The other form of azoospermia, non-obstructive, arises when the factory making sperm in the testis isn’t working quite right. Â Sometimes, the cells starting sperm are missing entirely, a condition known as “Sertoli cell only syndrome”. Â Occasionally, sperm may be rolling along their assembly line, a process that takes two to three months to complete, and stop mid-production. Â When that happens, it’s called “maturation arrest“. Â But frequently, sperm can be found in small amounts in the testis and can be retrieved using surgery.
Because it isn’t mature, sperm from the testis can only be used with in-vitro fertilization and intra-cytoplasmic sperm injection.
How can a surgeon remove sperm? Â He or she can take it from the testis itself, or the epididymis, the tiny coiled tube lying on the back of the testis where sperm mature. Â The surgeon can insert a needle into the testis or epididymis, he or she may make one or several small incisions into the testis or use microsurgery to retrieve sperm from either the testis or epididymis. Â In the case of obstructive azoospermia, it doesn’t seem to matter which technique is used. Â There’s plenty of sperm wherever it’s sought, and any method will do to retrieve it. Â When a man has obstructive azoospermia, I usually recommend taking a small piece from the testis, as the sperm may be frozen and is good for a number of in-vitro fertilization cycles so that the man doesn’t need to go through a procedure for every cycle, and can be there for his wife during her procedures.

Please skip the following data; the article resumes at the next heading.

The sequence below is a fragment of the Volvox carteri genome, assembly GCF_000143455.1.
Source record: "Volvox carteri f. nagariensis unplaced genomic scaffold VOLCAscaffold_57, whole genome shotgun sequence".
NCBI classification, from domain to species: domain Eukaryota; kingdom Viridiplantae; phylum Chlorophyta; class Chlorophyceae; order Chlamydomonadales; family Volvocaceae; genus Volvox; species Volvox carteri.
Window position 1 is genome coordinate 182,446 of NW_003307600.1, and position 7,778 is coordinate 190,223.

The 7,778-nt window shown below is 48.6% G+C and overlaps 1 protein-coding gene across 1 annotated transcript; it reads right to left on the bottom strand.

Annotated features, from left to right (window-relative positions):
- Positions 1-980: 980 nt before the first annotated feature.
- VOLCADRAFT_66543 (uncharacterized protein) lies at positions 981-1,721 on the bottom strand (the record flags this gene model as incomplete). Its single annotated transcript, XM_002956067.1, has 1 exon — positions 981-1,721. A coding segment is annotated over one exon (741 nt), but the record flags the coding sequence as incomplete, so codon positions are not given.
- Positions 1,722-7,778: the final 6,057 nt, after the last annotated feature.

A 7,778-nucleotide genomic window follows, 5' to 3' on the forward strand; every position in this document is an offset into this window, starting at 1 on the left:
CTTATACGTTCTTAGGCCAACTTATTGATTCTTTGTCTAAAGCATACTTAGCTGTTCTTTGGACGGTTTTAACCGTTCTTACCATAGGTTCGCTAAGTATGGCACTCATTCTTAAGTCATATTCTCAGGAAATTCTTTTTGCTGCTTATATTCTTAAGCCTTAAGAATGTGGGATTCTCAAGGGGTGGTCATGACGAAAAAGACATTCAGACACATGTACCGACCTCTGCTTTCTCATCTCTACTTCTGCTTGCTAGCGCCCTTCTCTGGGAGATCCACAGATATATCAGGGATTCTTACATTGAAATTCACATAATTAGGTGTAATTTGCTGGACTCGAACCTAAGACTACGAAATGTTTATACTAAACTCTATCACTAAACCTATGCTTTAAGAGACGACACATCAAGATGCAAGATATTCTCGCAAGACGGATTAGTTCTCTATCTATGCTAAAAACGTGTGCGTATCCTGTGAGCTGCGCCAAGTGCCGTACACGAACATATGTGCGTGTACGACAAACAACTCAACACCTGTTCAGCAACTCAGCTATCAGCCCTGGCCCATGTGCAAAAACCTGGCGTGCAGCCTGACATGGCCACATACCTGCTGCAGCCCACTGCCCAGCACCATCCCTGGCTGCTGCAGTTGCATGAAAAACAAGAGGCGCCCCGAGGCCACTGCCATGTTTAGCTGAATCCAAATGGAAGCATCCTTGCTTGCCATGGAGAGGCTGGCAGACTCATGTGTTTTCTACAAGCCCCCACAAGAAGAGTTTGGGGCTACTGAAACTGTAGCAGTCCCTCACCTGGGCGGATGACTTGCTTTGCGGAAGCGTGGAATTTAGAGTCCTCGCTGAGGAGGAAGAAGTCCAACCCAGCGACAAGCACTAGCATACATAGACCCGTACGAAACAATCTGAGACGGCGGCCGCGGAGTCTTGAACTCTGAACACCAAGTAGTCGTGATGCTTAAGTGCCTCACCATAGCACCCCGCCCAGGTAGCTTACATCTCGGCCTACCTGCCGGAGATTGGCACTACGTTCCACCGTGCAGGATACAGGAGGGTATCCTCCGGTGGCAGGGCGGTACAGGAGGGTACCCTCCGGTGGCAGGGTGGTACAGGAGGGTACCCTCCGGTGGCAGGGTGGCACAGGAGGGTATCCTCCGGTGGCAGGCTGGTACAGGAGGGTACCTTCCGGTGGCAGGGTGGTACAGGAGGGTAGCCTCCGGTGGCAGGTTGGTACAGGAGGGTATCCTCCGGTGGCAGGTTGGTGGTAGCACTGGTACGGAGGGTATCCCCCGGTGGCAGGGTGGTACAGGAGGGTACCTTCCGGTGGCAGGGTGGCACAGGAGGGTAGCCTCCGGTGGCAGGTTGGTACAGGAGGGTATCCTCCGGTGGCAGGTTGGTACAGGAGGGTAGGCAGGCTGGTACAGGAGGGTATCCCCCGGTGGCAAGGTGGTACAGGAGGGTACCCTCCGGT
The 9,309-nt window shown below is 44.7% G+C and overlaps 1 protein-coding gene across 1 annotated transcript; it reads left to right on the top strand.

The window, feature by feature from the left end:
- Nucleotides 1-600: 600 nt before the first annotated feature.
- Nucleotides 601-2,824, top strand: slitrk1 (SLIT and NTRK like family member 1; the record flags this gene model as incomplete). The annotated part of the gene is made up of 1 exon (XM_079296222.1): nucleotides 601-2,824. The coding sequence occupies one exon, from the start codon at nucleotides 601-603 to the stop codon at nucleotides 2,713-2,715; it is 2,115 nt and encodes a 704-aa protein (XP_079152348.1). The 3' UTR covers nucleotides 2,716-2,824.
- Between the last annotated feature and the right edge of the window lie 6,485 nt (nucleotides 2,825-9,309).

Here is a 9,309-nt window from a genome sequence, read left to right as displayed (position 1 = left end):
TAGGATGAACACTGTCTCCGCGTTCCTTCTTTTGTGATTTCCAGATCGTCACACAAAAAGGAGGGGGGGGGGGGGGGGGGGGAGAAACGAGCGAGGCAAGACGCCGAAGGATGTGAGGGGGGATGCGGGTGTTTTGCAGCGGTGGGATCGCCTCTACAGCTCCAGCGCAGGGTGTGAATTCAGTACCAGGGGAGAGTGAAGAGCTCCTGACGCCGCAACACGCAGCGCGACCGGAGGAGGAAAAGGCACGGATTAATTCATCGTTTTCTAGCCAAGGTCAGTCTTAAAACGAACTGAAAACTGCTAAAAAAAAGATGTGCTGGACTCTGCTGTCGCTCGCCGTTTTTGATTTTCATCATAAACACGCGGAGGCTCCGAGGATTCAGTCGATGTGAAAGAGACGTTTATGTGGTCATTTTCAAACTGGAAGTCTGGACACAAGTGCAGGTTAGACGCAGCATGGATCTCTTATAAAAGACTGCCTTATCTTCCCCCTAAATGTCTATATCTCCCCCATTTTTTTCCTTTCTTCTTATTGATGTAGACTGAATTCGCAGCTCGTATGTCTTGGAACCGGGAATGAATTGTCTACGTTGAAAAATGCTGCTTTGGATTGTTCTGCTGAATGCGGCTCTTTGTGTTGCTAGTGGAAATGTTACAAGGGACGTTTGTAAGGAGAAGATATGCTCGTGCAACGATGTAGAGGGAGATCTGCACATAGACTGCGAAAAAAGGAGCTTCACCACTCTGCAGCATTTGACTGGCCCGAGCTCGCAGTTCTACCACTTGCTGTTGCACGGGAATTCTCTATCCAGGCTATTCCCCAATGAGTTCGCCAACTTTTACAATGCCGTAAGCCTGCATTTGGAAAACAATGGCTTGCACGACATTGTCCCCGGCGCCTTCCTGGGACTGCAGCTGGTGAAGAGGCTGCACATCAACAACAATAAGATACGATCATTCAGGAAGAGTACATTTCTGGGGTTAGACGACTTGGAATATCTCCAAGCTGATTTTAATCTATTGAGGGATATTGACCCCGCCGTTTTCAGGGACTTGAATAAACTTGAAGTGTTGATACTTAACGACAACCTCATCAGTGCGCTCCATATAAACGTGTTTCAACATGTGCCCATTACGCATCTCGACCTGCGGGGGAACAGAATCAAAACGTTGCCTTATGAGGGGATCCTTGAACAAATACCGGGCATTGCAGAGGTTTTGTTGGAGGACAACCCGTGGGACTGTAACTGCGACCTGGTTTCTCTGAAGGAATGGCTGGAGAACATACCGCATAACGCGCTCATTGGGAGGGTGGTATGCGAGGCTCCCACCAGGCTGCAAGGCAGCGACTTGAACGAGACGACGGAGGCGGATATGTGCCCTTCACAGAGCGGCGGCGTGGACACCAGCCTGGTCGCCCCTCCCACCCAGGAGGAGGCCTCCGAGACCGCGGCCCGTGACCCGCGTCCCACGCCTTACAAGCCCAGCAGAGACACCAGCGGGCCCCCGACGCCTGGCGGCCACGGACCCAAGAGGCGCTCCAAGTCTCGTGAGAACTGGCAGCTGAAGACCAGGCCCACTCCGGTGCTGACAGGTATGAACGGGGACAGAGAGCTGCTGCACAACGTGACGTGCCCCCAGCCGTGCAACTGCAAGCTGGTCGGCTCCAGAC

We’ve found that frozen sperm is just as good as fresh. Â in fact, the chances for fertilization are the same for fresh and frozen sperm, and the chance for pregnancy may even be a little better for frozen sperm than for fresh.
Frozen sperm should literally last forever. Â It’s in liquid nitrogen, which is so cold that the building blocks making sperm don’t decay. Â Freezing sperm gives a couple time to plan when in-vitro fertilization is done.